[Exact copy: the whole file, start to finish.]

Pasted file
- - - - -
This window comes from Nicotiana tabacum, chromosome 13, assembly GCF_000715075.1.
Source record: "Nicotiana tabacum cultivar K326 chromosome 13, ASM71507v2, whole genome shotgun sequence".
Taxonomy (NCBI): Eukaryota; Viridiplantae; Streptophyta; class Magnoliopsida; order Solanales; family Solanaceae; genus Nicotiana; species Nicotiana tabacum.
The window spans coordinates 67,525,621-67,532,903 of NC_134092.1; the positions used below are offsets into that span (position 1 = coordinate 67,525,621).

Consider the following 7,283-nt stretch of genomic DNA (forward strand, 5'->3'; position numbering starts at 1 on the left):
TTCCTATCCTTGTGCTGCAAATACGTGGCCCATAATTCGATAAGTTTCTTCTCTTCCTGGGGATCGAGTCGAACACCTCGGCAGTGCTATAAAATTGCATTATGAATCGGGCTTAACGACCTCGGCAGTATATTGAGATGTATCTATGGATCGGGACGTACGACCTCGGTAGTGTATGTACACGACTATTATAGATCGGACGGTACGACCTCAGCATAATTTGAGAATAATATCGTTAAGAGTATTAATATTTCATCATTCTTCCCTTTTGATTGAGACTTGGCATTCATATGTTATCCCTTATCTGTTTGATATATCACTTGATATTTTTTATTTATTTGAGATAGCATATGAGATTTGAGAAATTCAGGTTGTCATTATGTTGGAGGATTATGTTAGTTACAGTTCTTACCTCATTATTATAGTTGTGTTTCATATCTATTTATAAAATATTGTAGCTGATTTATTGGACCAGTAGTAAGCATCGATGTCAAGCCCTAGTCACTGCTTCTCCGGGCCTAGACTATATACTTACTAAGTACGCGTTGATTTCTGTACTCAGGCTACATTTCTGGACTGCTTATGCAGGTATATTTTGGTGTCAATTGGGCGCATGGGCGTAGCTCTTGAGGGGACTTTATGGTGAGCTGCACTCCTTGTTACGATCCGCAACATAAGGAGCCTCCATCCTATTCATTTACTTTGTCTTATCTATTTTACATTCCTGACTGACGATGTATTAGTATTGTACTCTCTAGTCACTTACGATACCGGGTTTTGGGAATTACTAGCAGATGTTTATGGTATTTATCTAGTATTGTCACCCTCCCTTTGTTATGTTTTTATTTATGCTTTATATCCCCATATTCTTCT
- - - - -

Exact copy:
This window comes from Nicotiana tabacum, chromosome 13, assembly GCF_000715075.1.
Source record: "Nicotiana tabacum cultivar K326 chromosome 13, ASM71507v2, whole genome shotgun sequence".
Taxonomy (NCBI): Eukaryota; Viridiplantae; Streptophyta; class Magnoliopsida; order Solanales; family Solanaceae; genus Nicotiana; species Nicotiana tabacum.
The window spans coordinates 67,525,621-67,532,903 of NC_134092.1; the positions used below are offsets into that span (position 1 = coordinate 67,525,621).

Consider the following 7,283-nt stretch of genomic DNA (forward strand, 5'->3'; position numbering starts at 1 on the left):
TTCCTATCCTTGTGCTGCAAATACGTGGCCCATAATTCGATAAGTTTCTTCTCTTCCTGGGGATCGAGTCGAACACCTCGGCAGTGCTATAAAATTGCATTATGAATCGGGCTTAACGACCTCGGCAGTATATTGAGATGTATCTATGGATCGGGACGTACGACCTCGGTAGTGTATGTACACGACTATTATAGATCGGACGGTACGACCTCAGCATAATTTGAGAATAATATCGTTAAGAGTATTAATATTTCATCATTCTTCCCTTTTGATTGAGACTTGGCATTCATATGTTATCCCTTATCTGTTTGATATATCACTTGATATTTTTTATTTATTTGAGATAGCATATGAGATTTGAGAAATTCAGGTTGTCATTATGTTGGAGGATTATGTTAGTTACAGTTCTTACCTCATTATTATAGTTGTGTTTCATATCTATTTATAAAATATTGTAGCTGATTTATTGGACCAGTAGTAAGCATCGATGTCAAGCCCTAGTCACTGCTTCTCCGGGCCTAGACTATATACTTACTAAGTACGCGTTGATTTCTGTACTCAGGCTACATTTCTGGACTGCTTATGCAGGTATATTTTGGTGTCAATTGGGCGCATGGGCGTAGCTCTTGAGGGGACTTTATGGTGAGCTGCACTCCTTGTTACGATCCGCAACATAAGGAGCCTCCATCCTATTCATTTACTTTGTCTTATCTATTTTACATTCCTGACTGACGATGTATTAGTATTGTACTCTCTAGTCACTTACGATACCGGGTTTTGGGAATTACTAGCAGATGTTTATGGTATTTATCTAGTATTGTCACCCTCCCTTTGTTATGTTTTTATTTATGCTTTATATCCCCATATTCTTCT